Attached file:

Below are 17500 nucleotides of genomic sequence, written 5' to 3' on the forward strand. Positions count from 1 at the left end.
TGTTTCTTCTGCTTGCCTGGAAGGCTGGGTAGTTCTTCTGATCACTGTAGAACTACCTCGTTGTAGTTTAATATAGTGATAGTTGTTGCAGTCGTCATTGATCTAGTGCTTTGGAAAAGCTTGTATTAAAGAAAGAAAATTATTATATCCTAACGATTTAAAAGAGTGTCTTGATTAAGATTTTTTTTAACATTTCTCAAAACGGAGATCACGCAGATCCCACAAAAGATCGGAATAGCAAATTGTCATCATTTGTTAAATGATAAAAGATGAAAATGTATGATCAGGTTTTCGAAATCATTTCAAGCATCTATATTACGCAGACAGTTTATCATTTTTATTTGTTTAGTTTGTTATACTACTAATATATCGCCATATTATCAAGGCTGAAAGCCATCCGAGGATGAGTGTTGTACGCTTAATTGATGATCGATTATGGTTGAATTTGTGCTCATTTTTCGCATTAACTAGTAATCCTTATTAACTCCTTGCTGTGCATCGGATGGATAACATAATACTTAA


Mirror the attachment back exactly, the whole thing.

Below are 17500 nucleotides of genomic sequence, written 5' to 3' on the forward strand. Positions count from 1 at the left end.
TGTTTCTTCTGCTTGCCTGGAAGGCTGGGTAGTTCTTCTGATCACTGTAGAACTACCTCGTTGTAGTTTAATATAGTGATAGTTGTTGCAGTCGTCATTGATCTAGTGCTTTGGAAAAGCTTGTATTAAAGAAAGAAAATTATTATATCCTAACGATTTAAAAGAGTGTCTTGATTAAGATTTTTTTTAACATTTCTCAAAACGGAGATCACGCAGATCCCACAAAAGATCGGAATAGCAAATTGTCATCATTTGTTAAATGATAAAAGATGAAAATGTATGATCAGGTTTTCGAAATCATTTCAAGCATCTATATTACGCAGACAGTTTATCATTTTTATTTGTTTAGTTTGTTATACTACTAATATATCGCCATATTATCAAGGCTGAAAGCCATCCGAGGATGAGTGTTGTACGCTTAATTGATGATCGATTATGGTTGAATTTGTGCTCATTTTTCGCATTAACTAGTAATCCTTATTAACTCCTTGCTGTGCATCGGATGGATAACATAATACTTAA